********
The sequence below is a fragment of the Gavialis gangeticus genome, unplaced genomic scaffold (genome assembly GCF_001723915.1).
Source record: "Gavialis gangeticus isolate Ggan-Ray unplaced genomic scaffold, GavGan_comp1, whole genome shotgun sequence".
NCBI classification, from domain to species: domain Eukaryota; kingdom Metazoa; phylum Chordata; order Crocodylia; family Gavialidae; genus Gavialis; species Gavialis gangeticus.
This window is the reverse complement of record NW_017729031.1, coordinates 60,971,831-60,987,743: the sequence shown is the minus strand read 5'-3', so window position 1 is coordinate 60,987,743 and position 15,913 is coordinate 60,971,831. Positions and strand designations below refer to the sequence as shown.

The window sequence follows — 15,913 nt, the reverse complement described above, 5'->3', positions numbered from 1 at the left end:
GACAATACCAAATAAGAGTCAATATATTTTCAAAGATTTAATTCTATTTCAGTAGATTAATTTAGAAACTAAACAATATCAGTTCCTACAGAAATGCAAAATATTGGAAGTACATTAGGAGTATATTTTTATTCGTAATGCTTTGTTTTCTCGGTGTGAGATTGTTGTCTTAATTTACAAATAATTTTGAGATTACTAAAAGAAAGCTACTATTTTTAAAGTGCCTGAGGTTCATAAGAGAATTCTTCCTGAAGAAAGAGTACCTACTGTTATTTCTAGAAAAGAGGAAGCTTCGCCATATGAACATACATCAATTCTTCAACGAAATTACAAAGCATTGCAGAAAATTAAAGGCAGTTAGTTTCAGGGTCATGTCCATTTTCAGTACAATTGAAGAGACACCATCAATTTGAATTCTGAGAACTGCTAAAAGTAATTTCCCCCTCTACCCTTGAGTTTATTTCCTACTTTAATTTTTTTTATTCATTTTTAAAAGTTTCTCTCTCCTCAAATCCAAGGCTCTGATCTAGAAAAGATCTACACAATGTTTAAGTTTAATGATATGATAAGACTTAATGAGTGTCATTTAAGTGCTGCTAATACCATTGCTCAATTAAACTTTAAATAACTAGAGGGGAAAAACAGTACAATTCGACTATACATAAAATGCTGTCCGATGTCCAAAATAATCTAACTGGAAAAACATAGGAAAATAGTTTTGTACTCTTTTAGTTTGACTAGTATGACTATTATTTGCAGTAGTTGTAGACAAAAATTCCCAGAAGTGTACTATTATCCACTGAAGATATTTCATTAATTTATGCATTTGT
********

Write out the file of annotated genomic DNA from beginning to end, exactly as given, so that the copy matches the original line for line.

The sequence below is a fragment of the Gavialis gangeticus genome, unplaced genomic scaffold (genome assembly GCF_001723915.1).
Source record: "Gavialis gangeticus isolate Ggan-Ray unplaced genomic scaffold, GavGan_comp1, whole genome shotgun sequence".
NCBI classification, from domain to species: domain Eukaryota; kingdom Metazoa; phylum Chordata; order Crocodylia; family Gavialidae; genus Gavialis; species Gavialis gangeticus.
This window is the reverse complement of record NW_017729031.1, coordinates 60,971,831-60,987,743: the sequence shown is the minus strand read 5'-3', so window position 1 is coordinate 60,987,743 and position 15,913 is coordinate 60,971,831. Positions and strand designations below refer to the sequence as shown.

The window sequence follows — 15,913 nt, the reverse complement described above, 5'->3', positions numbered from 1 at the left end:
GACAATACCAAATAAGAGTCAATATATTTTCAAAGATTTAATTCTATTTCAGTAGATTAATTTAGAAACTAAACAATATCAGTTCCTACAGAAATGCAAAATATTGGAAGTACATTAGGAGTATATTTTTATTCGTAATGCTTTGTTTTCTCGGTGTGAGATTGTTGTCTTAATTTACAAATAATTTTGAGATTACTAAAAGAAAGCTACTATTTTTAAAGTGCCTGAGGTTCATAAGAGAATTCTTCCTGAAGAAAGAGTACCTACTGTTATTTCTAGAAAAGAGGAAGCTTCGCCATATGAACATACATCAATTCTTCAACGAAATTACAAAGCATTGCAGAAAATTAAAGGCAGTTAGTTTCAGGGTCATGTCCATTTTCAGTACAATTGAAGAGACACCATCAATTTGAATTCTGAGAACTGCTAAAAGTAATTTCCCCCTCTACCCTTGAGTTTATTTCCTACTTTAATTTTTTTTATTCATTTTTAAAAGTTTCTCTCTCCTCAAATCCAAGGCTCTGATCTAGAAAAGATCTACACAATGTTTAAGTTTAATGATATGATAAGACTTAATGAGTGTCATTTAAGTGCTGCTAATACCATTGCTCAATTAAACTTTAAATAACTAGAGGGGAAAAACAGTACAATTCGACTATACATAAAATGCTGTCCGATGTCCAAAATAATCTAACTGGAAAAACATAGGAAAATAGTTTTGTACTCTTTTAGTTTGACTAGTATGACTATTATTTGCAGTAGTTGTAGACAAAAATTCCCAGAAGTGTACTATTATCCACTGAAGATATTTCATTAATTTATGCATTTGT